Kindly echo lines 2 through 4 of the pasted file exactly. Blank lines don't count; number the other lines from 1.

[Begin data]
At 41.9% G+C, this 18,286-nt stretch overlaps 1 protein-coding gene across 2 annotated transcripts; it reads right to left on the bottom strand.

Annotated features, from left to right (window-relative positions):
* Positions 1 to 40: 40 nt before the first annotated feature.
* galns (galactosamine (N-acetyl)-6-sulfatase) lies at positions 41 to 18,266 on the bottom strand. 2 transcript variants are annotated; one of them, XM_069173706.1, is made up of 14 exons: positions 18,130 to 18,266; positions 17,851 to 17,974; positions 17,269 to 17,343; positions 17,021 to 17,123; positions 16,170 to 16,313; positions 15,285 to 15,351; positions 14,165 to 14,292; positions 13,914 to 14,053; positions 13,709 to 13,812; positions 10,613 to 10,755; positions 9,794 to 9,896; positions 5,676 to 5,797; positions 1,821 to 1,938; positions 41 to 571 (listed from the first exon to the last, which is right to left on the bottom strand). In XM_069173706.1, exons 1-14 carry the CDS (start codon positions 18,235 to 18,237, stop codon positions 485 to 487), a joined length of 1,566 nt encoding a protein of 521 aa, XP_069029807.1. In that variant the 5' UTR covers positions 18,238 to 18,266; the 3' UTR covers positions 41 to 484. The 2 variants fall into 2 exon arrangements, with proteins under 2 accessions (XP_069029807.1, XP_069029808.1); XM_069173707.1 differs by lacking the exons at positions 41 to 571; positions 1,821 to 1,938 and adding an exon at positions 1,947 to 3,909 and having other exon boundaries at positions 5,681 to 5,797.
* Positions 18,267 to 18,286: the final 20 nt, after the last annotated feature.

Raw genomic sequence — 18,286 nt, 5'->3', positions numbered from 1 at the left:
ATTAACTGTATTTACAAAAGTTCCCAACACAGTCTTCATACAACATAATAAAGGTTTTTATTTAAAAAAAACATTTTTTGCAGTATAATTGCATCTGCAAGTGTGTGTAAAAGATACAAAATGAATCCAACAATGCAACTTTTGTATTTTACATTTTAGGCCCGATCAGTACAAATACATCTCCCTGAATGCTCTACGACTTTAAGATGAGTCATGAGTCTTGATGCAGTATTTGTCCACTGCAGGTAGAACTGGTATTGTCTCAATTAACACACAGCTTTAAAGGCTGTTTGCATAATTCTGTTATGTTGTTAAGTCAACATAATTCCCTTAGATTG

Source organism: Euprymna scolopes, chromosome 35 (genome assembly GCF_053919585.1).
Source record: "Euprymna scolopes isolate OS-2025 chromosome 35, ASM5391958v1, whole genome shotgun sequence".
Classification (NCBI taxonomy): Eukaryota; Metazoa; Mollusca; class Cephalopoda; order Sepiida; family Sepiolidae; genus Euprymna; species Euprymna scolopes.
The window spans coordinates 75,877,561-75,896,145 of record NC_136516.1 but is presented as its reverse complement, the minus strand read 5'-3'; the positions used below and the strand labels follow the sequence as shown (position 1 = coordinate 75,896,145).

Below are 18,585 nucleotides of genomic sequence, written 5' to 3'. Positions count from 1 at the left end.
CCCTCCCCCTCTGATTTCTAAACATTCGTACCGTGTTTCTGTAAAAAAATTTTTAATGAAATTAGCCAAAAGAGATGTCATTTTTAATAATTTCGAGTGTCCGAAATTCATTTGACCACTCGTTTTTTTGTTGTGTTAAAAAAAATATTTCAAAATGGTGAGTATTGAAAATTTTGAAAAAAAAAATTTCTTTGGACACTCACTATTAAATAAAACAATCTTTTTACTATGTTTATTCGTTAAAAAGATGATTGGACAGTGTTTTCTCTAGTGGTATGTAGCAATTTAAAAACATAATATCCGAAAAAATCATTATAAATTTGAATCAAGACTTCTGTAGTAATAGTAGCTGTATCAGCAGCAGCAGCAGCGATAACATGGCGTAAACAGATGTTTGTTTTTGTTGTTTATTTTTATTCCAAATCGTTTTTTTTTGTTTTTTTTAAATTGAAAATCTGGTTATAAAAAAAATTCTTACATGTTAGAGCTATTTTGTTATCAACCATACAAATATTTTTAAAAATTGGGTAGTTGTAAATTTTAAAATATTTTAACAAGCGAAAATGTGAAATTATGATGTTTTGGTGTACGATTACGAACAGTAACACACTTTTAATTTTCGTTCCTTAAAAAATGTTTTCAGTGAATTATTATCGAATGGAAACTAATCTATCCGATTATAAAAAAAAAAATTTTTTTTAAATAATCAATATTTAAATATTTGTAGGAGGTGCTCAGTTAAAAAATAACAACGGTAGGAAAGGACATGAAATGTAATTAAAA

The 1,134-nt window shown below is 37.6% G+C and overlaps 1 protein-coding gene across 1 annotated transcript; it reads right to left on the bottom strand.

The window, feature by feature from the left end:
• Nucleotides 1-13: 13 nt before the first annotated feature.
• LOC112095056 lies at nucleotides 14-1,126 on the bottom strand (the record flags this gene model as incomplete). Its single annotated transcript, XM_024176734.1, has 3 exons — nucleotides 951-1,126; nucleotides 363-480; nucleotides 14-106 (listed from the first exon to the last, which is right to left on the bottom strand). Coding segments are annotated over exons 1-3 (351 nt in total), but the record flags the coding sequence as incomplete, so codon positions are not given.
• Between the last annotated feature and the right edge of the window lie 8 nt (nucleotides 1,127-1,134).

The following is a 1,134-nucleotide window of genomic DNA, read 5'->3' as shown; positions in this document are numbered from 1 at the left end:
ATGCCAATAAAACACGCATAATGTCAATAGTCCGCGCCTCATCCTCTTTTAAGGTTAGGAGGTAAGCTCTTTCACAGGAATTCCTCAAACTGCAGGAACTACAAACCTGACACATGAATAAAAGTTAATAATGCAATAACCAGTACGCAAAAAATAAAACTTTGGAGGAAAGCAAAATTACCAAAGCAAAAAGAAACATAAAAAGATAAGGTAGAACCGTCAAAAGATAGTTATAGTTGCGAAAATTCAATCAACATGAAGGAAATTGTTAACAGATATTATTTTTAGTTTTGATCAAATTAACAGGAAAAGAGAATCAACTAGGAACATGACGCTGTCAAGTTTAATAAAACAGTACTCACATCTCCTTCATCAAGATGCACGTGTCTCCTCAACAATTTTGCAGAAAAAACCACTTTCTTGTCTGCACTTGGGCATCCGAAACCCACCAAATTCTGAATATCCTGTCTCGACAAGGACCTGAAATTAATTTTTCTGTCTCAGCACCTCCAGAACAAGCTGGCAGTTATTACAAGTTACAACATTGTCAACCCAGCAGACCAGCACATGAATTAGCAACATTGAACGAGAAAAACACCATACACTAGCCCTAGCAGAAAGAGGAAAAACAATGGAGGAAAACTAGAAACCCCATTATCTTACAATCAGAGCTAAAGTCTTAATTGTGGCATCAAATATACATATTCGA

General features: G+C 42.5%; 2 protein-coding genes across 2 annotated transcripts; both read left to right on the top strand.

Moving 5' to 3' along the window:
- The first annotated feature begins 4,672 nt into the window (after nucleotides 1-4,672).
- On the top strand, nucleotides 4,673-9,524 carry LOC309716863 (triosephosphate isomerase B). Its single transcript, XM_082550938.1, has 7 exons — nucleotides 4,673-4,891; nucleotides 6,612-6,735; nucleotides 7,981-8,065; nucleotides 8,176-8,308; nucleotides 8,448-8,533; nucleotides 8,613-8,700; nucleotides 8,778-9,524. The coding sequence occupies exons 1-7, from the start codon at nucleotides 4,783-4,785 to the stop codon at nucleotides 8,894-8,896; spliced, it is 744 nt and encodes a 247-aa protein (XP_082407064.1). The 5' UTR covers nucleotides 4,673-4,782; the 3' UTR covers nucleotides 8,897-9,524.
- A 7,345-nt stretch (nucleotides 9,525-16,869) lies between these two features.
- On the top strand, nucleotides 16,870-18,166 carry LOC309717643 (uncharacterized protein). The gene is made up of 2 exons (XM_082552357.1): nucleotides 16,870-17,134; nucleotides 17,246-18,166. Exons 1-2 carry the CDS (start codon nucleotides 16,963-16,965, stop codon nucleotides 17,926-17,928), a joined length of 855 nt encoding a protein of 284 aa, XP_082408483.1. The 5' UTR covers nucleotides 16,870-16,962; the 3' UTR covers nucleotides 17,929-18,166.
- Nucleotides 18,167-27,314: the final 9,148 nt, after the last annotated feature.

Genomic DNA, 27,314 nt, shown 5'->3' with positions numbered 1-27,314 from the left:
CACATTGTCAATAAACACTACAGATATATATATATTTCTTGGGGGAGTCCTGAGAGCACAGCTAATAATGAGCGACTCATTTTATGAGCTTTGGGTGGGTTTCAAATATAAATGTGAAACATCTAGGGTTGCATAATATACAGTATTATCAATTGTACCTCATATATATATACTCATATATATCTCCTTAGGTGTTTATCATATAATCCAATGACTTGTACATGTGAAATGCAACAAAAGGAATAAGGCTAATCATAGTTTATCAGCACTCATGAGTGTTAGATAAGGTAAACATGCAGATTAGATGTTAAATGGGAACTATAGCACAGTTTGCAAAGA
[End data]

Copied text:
Annotated features, from left to right (window-relative positions):
* Positions 1 to 40: 40 nt before the first annotated feature.
* galns (galactosamine (N-acetyl)-6-sulfatase) lies at positions 41 to 18,266 on the bottom strand. 2 transcript variants are annotated; one of them, XM_069173706.1, is made up of 14 exons: positions 18,130 to 18,266; positions 17,851 to 17,974; positions 17,269 to 17,343; positions 17,021 to 17,123; positions 16,170 to 16,313; positions 15,285 to 15,351; positions 14,165 to 14,292; positions 13,914 to 14,053; positions 13,709 to 13,812; positions 10,613 to 10,755; positions 9,794 to 9,896; positions 5,676 to 5,797; positions 1,821 to 1,938; positions 41 to 571 (listed from the first exon to the last, which is right to left on the bottom strand). In XM_069173706.1, exons 1-14 carry the CDS (start codon positions 18,235 to 18,237, stop codon positions 485 to 487), a joined length of 1,566 nt encoding a protein of 521 aa, XP_069029807.1. In that variant the 5' UTR covers positions 18,238 to 18,266; the 3' UTR covers positions 41 to 484. The 2 variants fall into 2 exon arrangements, with proteins under 2 accessions (XP_069029807.1, XP_069029808.1); XM_069173707.1 differs by lacking the exons at positions 41 to 571; positions 1,821 to 1,938 and adding an exon at positions 1,947 to 3,909 and having other exon boundaries at positions 5,681 to 5,797.